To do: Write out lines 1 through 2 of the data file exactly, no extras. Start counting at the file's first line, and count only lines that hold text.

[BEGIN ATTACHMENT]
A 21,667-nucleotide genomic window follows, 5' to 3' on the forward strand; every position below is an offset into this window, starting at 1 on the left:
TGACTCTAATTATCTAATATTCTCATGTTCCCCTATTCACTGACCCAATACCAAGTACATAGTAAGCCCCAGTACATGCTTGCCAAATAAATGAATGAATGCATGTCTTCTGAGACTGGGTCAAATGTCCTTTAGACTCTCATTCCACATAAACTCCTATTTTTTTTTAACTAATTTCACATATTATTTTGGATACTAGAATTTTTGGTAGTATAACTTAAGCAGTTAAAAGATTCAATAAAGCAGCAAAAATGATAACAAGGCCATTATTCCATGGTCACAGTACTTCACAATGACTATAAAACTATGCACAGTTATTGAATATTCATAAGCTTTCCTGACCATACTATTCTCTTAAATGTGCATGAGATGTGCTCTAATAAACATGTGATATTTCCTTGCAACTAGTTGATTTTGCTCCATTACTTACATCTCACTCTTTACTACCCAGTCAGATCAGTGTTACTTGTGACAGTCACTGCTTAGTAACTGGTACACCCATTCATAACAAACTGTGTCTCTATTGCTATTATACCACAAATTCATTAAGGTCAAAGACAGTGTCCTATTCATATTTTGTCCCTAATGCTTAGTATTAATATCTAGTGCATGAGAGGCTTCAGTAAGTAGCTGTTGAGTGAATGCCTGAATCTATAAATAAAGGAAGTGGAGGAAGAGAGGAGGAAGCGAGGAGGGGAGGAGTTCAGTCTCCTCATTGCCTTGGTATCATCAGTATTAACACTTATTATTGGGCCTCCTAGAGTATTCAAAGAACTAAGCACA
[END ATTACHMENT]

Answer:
A 21,667-nucleotide genomic window follows, 5' to 3' on the forward strand; every position below is an offset into this window, starting at 1 on the left:
TGACTCTAATTATCTAATATTCTCATGTTCCCCTATTCACTGACCCAATACCAAGTACATAGTAAGCCCCAGTACATGCTTGCCAAATAAATGAATGAATGCATGTCTTCTGAGACTGGGTCAAATGTCCTTTAGACTCTCATTCCACATAAACTCCTATTTTTTTTTAACTAATTTCACATATTATTTTGGATACTAGAATTTTTGGTAGTATAACTTAAGCAGTTAAAAGATTCAATAAAGCAGCAAAAATGATAACAAGGCCATTATTCCATGGTCACAGTACTTCACAATGACTATAAAACTATGCACAGTTATTGAATATTCATAAGCTTTCCTGACCATACTATTCTCTTAAATGTGCATGAGATGTGCTCTAATAAACATGTGATATTTCCTTGCAACTAGTTGATTTTGCTCCATTACTTACATCTCACTCTTTACTACCCAGTCAGATCAGTGTTACTTGTGACAGTCACTGCTTAGTAACTGGTACACCCATTCATAACAAACTGTGTCTCTATTGCTATTATACCACAAATTCATTAAGGTCAAAGACAGTGTCCTATTCATATTTTGTCCCTAATGCTTAGTATTAATATCTAGTGCATGAGAGGCTTCAGTAAGTAGCTGTTGAGTGAATGCCTGAATCTATAAATAAAGGAAGTGGAGGAAGAGAGGAGGAAGCGAGGAGGGGAGGAGTTCAGTCTCCTCATTGCCTTGGTATCATCAGTATTAACACTTATTATTGGGCCTCCTAGAGTATTCAAAGAACTAAGCACA